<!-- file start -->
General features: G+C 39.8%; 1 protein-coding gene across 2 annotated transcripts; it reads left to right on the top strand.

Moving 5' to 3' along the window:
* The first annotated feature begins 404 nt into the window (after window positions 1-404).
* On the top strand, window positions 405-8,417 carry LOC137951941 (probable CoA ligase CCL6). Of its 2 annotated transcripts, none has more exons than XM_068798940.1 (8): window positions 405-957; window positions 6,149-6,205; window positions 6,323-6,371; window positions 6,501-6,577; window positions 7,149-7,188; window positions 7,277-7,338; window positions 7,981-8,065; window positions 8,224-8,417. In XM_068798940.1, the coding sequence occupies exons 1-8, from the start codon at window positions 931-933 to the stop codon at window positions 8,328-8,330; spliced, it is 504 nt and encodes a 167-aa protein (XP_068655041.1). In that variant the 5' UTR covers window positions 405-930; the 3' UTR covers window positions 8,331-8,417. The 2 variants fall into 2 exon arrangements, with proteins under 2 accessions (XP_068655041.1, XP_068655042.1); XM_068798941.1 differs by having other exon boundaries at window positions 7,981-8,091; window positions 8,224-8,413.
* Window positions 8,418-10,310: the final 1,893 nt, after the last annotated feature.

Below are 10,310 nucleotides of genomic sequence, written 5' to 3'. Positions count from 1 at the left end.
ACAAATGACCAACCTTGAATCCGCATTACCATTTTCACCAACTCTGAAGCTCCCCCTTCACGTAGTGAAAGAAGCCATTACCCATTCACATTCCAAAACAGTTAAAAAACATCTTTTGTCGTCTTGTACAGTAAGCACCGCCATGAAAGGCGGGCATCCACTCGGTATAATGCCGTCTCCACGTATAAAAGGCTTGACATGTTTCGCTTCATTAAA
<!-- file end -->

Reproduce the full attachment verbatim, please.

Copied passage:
General features: G+C 39.8%; 1 protein-coding gene across 2 annotated transcripts; it reads left to right on the top strand.

Moving 5' to 3' along the window:
* The first annotated feature begins 404 nt into the window (after window positions 1-404).
* On the top strand, window positions 405-8,417 carry LOC137951941 (probable CoA ligase CCL6). Of its 2 annotated transcripts, none has more exons than XM_068798940.1 (8): window positions 405-957; window positions 6,149-6,205; window positions 6,323-6,371; window positions 6,501-6,577; window positions 7,149-7,188; window positions 7,277-7,338; window positions 7,981-8,065; window positions 8,224-8,417. In XM_068798940.1, the coding sequence occupies exons 1-8, from the start codon at window positions 931-933 to the stop codon at window positions 8,328-8,330; spliced, it is 504 nt and encodes a 167-aa protein (XP_068655041.1). In that variant the 5' UTR covers window positions 405-930; the 3' UTR covers window positions 8,331-8,417. The 2 variants fall into 2 exon arrangements, with proteins under 2 accessions (XP_068655041.1, XP_068655042.1); XM_068798941.1 differs by having other exon boundaries at window positions 7,981-8,091; window positions 8,224-8,413.
* Window positions 8,418-10,310: the final 1,893 nt, after the last annotated feature.

Below are 10,310 nucleotides of genomic sequence, written 5' to 3'. Positions count from 1 at the left end.
ACAAATGACCAACCTTGAATCCGCATTACCATTTTCACCAACTCTGAAGCTCCCCCTTCACGTAGTGAAAGAAGCCATTACCCATTCACATTCCAAAACAGTTAAAAAACATCTTTTGTCGTCTTGTACAGTAAGCACCGCCATGAAAGGCGGGCATCCACTCGGTATAATGCCGTCTCCACGTATAAAAGGCTTGACATGTTTCGCTTCATTAAA